The primary European-subject panels and the ruby landscape vignettes exhibit the total technical control and superb artistry of the Qianlong-period enamellers at their zenith. Palace enamellers used the artistic device of stippling to create the gradation of shade or colour by the application of a multitude of tiny dots. This allowed for wide variation in intensity of colour without constantly changing the saturation of the enamel.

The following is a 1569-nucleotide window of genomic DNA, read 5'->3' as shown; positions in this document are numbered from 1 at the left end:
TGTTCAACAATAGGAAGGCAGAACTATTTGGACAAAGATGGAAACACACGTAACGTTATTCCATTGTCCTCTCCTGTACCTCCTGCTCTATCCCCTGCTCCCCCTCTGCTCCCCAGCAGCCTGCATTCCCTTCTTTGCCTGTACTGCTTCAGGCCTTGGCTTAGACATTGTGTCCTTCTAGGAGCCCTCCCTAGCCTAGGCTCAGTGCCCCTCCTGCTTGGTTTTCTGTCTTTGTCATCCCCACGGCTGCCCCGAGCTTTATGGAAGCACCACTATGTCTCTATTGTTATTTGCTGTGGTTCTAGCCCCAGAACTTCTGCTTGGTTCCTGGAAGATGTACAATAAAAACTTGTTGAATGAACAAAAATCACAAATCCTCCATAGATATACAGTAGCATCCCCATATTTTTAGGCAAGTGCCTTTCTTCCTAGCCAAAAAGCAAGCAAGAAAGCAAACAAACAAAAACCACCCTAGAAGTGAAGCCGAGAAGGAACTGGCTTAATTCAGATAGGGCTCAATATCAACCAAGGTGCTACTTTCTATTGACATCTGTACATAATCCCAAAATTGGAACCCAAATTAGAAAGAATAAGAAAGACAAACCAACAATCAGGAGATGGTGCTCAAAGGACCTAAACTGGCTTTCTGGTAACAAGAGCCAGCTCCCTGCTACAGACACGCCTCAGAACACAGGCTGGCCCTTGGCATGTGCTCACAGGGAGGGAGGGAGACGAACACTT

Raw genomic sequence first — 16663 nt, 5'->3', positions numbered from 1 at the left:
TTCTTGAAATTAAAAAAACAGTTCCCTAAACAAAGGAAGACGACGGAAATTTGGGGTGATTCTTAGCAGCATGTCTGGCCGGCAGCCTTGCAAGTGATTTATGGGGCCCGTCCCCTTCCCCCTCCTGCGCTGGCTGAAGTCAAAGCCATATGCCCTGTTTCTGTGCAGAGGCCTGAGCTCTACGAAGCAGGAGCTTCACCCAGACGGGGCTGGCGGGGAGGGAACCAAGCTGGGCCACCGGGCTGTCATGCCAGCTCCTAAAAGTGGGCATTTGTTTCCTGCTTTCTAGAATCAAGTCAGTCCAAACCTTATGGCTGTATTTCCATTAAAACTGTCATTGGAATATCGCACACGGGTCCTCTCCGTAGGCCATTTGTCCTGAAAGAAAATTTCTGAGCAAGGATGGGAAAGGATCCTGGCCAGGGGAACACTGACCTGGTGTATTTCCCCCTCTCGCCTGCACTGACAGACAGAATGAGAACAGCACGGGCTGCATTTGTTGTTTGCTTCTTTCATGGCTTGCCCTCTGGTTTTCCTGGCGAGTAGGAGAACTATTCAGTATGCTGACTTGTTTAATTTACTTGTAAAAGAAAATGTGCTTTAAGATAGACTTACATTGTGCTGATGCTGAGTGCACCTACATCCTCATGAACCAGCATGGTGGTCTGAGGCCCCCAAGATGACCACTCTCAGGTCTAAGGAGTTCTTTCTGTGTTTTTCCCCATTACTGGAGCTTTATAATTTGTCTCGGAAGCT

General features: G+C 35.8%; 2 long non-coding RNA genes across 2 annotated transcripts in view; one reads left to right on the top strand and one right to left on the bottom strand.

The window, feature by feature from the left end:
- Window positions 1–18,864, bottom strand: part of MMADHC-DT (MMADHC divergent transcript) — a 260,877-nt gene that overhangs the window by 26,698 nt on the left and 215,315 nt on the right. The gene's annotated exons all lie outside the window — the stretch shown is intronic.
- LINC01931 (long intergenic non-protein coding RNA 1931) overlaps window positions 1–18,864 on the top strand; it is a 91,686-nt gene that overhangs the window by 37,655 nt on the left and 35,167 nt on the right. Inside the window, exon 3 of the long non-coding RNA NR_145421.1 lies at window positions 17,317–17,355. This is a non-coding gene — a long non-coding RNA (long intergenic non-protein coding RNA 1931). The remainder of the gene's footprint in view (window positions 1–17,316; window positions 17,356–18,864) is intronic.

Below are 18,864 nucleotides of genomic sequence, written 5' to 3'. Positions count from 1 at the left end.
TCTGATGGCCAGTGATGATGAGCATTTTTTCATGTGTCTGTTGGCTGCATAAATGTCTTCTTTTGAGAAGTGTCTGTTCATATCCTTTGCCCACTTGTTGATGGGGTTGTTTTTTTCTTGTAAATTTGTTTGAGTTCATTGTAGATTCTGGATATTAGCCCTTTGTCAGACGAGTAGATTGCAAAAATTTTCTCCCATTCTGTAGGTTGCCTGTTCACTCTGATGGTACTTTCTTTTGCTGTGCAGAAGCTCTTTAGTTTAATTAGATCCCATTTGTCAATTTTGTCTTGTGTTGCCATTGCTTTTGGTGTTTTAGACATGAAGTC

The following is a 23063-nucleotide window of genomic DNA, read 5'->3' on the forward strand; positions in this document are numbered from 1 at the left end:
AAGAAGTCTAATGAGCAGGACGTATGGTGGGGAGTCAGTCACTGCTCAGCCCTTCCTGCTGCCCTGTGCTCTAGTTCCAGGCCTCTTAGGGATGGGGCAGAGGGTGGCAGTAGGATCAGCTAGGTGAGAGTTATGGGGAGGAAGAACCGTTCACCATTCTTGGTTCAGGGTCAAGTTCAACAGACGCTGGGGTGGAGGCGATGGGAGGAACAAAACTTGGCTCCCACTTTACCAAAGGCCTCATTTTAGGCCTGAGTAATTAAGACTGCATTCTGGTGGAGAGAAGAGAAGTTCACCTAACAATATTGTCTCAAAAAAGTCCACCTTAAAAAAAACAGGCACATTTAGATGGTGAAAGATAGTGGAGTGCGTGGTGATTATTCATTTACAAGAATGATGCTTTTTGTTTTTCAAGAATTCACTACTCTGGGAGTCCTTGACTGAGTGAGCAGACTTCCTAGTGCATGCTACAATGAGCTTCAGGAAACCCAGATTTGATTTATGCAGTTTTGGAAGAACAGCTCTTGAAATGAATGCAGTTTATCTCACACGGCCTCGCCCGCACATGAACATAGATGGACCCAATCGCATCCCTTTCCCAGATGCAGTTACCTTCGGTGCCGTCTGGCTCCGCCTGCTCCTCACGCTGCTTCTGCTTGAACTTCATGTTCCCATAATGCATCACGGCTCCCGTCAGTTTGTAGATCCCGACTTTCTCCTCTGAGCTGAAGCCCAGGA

Westerners garbed in European clothing and set in pastoral landscapes were a popular subject-matter for enamelware, reflecting the predilection at the Imperial court for Occidentalism, and the Qianlong emperor's love of novelty and the exotic. These romanticised vignettes also complement the European-derived techniques of enamelling and chiaroscuro. For a further discussion on the use of puce enamel decoration, refer to the footnote for lot 1670 in the present sale.
Compare the present cup with a smaller Beijing enamel cup with very similar handles and use of decorative techniques, sold at Christie's Hong Kong, 30 May 2006, lot 1569.